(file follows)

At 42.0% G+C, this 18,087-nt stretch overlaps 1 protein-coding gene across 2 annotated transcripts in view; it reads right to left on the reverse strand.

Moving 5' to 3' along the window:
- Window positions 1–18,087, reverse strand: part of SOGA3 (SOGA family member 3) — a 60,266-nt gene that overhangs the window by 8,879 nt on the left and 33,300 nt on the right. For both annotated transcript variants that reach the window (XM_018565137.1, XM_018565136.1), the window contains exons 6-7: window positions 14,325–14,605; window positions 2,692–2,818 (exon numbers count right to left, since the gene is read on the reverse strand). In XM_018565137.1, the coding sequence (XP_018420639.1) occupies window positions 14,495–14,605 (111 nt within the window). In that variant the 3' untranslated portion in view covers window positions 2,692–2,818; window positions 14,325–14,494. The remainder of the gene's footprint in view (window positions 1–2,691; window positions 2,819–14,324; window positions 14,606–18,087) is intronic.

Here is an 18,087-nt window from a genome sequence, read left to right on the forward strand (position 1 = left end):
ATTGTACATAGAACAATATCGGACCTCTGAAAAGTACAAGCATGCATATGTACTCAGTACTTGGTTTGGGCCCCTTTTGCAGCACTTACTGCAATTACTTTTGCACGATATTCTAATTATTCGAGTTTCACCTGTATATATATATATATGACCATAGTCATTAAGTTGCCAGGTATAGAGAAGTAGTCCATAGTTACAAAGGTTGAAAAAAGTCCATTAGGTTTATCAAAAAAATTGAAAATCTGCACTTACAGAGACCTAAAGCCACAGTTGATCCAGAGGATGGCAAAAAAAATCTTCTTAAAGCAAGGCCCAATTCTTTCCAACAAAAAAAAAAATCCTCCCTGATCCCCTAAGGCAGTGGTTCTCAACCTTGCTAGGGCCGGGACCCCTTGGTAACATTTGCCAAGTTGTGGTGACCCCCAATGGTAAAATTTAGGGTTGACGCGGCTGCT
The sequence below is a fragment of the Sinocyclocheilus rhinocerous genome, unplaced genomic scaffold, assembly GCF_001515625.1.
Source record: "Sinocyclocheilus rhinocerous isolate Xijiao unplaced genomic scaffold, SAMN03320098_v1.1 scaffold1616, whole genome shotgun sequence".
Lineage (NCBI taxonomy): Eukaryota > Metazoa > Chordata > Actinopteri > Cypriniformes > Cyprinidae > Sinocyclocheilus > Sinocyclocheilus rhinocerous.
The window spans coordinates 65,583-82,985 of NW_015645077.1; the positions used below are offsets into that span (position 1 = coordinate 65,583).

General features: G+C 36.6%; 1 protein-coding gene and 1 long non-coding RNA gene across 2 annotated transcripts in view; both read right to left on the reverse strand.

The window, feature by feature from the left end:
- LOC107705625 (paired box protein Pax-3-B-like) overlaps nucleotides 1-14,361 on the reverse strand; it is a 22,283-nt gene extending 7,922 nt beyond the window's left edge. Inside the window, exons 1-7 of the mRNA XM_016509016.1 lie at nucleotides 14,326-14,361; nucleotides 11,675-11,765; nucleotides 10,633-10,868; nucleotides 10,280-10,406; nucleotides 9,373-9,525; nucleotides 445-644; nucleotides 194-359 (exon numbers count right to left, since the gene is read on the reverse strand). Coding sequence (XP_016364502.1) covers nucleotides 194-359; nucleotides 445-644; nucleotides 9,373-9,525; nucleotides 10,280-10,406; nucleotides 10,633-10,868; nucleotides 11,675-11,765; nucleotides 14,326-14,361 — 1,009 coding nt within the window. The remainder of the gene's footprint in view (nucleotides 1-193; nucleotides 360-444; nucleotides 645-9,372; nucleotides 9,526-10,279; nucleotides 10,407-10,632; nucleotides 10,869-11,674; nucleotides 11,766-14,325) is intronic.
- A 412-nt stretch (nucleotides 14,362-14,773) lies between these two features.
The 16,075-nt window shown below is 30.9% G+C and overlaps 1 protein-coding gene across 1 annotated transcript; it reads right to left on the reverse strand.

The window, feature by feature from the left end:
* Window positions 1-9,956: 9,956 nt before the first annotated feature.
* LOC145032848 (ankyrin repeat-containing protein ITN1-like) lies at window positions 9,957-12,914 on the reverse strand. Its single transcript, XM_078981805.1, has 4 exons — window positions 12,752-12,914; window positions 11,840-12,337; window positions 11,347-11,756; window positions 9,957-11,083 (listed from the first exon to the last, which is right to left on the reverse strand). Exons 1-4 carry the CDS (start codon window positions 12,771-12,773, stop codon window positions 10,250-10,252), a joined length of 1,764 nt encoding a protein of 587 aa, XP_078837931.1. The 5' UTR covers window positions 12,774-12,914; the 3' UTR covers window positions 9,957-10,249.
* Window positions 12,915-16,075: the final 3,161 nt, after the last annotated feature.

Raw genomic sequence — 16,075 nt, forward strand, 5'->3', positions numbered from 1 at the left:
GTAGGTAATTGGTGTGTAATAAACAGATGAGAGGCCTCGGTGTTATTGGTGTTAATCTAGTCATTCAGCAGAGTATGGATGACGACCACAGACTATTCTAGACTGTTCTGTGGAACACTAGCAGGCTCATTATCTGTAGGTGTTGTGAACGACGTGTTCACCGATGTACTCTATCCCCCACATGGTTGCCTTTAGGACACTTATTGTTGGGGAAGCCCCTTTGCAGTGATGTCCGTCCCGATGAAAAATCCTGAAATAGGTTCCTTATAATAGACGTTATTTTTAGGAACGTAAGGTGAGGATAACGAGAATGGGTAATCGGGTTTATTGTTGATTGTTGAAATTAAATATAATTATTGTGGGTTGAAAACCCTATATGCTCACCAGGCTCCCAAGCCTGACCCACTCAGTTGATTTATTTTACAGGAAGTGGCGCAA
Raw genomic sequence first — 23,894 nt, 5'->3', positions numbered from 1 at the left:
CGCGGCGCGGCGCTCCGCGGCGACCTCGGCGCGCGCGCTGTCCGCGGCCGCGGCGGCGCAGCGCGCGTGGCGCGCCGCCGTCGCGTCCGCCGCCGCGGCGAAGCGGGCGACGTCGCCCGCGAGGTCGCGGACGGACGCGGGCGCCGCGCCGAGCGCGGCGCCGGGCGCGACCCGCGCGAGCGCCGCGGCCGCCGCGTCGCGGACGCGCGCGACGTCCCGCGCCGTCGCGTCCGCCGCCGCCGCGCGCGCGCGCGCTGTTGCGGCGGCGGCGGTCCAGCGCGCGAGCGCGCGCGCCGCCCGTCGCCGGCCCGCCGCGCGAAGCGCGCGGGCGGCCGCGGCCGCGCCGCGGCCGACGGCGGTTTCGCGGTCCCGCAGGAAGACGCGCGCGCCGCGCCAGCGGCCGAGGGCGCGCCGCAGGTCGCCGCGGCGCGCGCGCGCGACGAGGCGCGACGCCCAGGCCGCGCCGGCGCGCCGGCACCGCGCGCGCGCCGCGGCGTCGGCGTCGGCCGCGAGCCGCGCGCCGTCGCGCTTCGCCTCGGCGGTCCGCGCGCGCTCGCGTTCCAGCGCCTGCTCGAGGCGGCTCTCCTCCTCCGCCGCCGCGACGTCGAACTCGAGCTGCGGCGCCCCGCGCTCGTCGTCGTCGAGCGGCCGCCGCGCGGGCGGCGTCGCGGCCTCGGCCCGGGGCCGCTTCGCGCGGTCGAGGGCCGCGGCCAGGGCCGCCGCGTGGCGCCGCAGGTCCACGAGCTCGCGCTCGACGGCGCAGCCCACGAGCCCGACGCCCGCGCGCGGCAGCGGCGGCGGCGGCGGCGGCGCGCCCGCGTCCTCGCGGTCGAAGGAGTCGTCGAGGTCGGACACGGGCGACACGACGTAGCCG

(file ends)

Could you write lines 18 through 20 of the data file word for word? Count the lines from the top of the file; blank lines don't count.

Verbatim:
* Window positions 12,915-16,075: the final 3,161 nt, after the last annotated feature.

Raw genomic sequence — 16,075 nt, forward strand, 5'->3', positions numbered from 1 at the left:
GTAGGTAATTGGTGTGTAATAAACAGATGAGAGGCCTCGGTGTTATTGGTGTTAATCTAGTCATTCAGCAGAGTATGGATGACGACCACAGACTATTCTAGACTGTTCTGTGGAACACTAGCAGGCTCATTATCTGTAGGTGTTGTGAACGACGTGTTCACCGATGTACTCTATCCCCCACATGGTTGCCTTTAGGACACTTATTGTTGGGGAAGCCCCTTTGCAGTGATGTCCGTCCCGATGAAAAATCCTGAAATAGGTTCCTTATAATAGACGTTATTTTTAGGAACGTAAGGTGAGGATAACGAGAATGGGTAATCGGGTTTATTGTTGATTGTTGAAATTAAATATAATTATTGTGGGTTGAAAACCCTATATGCTCACCAGGCTCCCAAGCCTGACCCACTCAGTTGATTTATTTTACAGGAAGTGGCGCAA